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Theunderground
02-14-2011, 02:34 PM
I have finished reading the idiot. An absolutely stunning masterpiece,and vastly superior to the brothers karazamov. (which was also great.)
From begining to end this book was full of incident and packed with psychological insights. Far more realistic in terms of the characters than TBK,and the speeches by ippolit and myshkin were better than the grand inquisitor equivalent.
I really struggle to see why this book is not referred to more.
Ive just started 'demons' and im very curious to see if it can match the idiot.

jmnixon95
02-14-2011, 04:18 PM
I'm in the middle of conquering The Brothers Karamazov, and already find myself a big Dostoevsky fan. Once I'm done with TBK, I'll most likely move on to reading another piece of his, whether it is The Idiot or Crime and Punishment, or something else.

WyattGwyon
02-19-2011, 10:04 PM
I have finished reading the idiot. An absolutely stunning masterpiece,and vastly superior to the brothers karazamov. (which was also great.)
From begining to end this book was full of incident and packed with psychological insights. Far more realistic in terms of the characters than TBK,and the speeches by ippolit and myshkin were better than the grand inquisitor equivalent.
I really struggle to see why this book is not referred to more.
Ive just started 'demons' and im very curious to see if it can match the idiot.

The Idiot has been widely read and discussed and acknowledged as a masterwork for a century and a half. I'm not sure where you got the impression it was relatively obscure.

Sorry, but the Grand Inquisitor is brilliant and the characters in BK are just as realistic. I really see no reason to rate The Idiot as vastly superior.

Demons is excellent as well.

Theunderground
02-20-2011, 08:26 AM
My point was why its not mentioned more as at least equal or better than TBK.
The grand inquisitor speech has never done it for me personally.
The characters in the idiot seem much more nuanced and down to earth than those in TBK. TBK seems mainly a book about intellectual dialogue,though its still great.
The characters in TBK seem dated now,not so the idiot.

Gladys
02-23-2011, 05:53 AM
My point was why its not mentioned more as at least equal or better than TBK.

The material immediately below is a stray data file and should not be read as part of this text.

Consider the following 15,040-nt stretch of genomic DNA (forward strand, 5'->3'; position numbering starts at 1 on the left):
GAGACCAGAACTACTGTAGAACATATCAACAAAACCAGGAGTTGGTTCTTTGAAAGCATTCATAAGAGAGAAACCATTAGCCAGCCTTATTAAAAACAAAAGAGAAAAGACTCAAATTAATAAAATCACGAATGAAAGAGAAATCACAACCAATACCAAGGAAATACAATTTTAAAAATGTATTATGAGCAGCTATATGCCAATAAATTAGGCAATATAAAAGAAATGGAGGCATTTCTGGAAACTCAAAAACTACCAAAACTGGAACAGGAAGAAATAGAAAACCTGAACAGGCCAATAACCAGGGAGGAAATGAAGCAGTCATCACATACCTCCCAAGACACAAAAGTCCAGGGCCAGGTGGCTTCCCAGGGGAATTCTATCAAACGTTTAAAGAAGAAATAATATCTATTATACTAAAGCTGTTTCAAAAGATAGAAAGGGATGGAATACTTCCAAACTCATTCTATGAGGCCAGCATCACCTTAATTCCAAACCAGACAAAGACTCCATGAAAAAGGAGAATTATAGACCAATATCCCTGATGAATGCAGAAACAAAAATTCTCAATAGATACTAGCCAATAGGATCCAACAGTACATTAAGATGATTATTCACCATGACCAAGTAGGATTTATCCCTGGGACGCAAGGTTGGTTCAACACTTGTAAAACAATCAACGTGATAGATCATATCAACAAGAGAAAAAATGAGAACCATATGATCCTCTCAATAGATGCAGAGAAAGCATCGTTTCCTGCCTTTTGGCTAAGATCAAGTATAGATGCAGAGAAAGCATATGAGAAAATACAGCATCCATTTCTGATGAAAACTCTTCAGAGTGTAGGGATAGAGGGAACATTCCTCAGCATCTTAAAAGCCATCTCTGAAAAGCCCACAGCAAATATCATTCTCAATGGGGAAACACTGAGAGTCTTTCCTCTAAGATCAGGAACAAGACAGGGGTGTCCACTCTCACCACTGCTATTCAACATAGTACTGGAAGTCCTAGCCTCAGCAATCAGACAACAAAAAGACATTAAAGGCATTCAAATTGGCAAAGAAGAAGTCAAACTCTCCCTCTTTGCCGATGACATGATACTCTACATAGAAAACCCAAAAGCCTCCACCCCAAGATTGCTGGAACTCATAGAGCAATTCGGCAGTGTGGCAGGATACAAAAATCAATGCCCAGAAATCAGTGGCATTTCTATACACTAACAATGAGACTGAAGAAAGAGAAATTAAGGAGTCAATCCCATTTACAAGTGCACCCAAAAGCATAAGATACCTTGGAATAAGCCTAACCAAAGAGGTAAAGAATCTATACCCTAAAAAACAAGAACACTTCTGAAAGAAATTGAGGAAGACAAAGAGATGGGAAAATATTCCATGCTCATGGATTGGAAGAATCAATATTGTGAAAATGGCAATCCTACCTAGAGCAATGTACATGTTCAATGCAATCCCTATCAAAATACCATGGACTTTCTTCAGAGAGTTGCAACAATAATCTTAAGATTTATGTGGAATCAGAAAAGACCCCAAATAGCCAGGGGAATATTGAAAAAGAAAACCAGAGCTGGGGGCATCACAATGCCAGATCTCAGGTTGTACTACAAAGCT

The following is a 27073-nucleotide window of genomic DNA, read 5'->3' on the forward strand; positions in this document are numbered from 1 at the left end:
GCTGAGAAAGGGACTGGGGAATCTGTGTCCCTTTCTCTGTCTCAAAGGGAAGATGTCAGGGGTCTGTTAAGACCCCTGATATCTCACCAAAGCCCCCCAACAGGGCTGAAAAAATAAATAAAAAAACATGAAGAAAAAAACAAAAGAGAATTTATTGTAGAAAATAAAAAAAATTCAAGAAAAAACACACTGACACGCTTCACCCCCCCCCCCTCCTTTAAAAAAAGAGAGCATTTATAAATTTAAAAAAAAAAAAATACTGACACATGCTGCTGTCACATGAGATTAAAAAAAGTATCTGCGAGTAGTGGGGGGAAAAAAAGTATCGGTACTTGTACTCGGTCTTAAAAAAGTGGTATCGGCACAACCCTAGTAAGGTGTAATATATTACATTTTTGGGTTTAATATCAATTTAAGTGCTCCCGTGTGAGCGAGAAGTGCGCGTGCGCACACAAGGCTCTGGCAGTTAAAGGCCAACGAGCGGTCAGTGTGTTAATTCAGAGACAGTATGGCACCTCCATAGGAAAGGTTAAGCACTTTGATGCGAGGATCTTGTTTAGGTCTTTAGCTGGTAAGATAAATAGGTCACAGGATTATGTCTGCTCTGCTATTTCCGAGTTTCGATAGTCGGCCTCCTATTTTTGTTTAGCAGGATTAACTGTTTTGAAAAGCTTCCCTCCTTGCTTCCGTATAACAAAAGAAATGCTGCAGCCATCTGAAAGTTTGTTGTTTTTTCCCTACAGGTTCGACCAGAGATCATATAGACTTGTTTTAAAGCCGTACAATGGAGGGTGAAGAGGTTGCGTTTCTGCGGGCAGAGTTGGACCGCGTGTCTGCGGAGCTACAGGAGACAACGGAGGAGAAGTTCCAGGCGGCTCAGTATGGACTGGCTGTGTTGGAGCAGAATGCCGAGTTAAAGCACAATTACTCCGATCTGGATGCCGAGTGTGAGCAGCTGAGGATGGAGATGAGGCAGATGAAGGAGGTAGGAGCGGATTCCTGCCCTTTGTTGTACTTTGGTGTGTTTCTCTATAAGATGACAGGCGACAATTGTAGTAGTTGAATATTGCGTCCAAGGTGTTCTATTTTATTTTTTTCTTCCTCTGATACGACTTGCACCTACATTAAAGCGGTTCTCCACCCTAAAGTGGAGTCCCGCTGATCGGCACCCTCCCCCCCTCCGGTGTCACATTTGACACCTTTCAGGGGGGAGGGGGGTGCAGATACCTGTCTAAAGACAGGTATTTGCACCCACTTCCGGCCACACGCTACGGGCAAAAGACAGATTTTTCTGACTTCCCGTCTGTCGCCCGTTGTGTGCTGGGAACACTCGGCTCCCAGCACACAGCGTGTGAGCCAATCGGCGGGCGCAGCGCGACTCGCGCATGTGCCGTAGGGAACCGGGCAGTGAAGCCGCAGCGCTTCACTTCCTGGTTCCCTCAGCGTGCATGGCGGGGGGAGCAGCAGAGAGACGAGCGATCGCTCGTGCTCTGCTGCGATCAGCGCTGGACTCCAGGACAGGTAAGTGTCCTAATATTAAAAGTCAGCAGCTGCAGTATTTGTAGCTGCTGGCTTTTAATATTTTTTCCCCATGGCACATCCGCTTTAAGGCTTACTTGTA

The Idiot is less mentioned, perhaps, because its ending is more paradoxical, more difficult, than in The Brothers Karamazov.

Theunderground
02-23-2011, 12:37 PM
Possibly,but myself i interpret the ending as the absolute failure of living life in a purely emotional,idealistic,chivalrous or 'christian' way. In fact the cruel and hypocritical effects of living in such a way.
Of all the dostoevsky i have read this one seems to me the most relevant to my personal experience.
As a 'human' story i find it second to none,and a great indictment against idealism.

Gladys
02-24-2011, 12:19 AM
Possibly,but myself i interpret the ending as the absolute failure of living life in a purely emotional,idealistic,chivalrous or 'christian' way. In fact the cruel and hypocritical effects of living in such a way ... As a 'human' story i find it second to none,and a great indictment against idealism.

Oh heavens no! The Idiot tells the story of the heroic Prince Myskhin: the suffering servant, who lives a life of love, persevering to the end. The willing servant who triumphs, despite his perceived failure by human standards.

As the novel ends, back in Switzerland the unfortunate 'idiot' seems, at first sight, to be suffering silently a very slow death - you might say, a crucifixion. The occasional visitor to Dr Schneider’s patient sees something awful but edifying, not unlike Holbein’s "Deposition". But was Prince Myshkin’s sacrifice really in vain?

Clearly not, if the testimonies of virginal Vera Lebedev, forthright Lizabetha Prokofievna, and sceptical playboy Evgenie Pavlovitch matter. The novel closes with an unlikely (if spiritual) resurrection!

The Idiot is a paean to selfless and boundless love. Love to the undeserving: Roghozin, Nastasya Filippovna, Aglaya, Ippolit, Keller, Burdovsky and Lebedev.

JCamilo
02-24-2011, 12:44 AM
TBK is just better. That you may like it more or less does not change it. It is better because it is where Dostoivisky mastered the multiplicity of voices. There is other great characters from him, but just like Myshkin in The Idiot, they are more notable than others, more complex, more brilliant. TBK is almost a book where Myshkin talks with the underground man then with Raskolnikov...

Theunderground
02-24-2011, 01:18 PM
Really i fail to see how any other dostoevsky work compares to the idiot,but each to their own.
I see from the response of Gladys that people really do interpret books in a very different way,again each to their own.

I finished reading the demons and must say it is the least exciting and unusual of dostoevskys works. (especially the bigger novels.) I would not recommend it to a first time reader and im glad its the last major work i read.
However,the demons does have some great and original ideas in it (conquering fear and terror,becoming god,etc.) and the last part is more like the dostoevsky i know,and once again shows the folly of idealism or being a 'flunkey to thoughts'..
Now to finish Gogol,melvilles confidence man and Rabelais...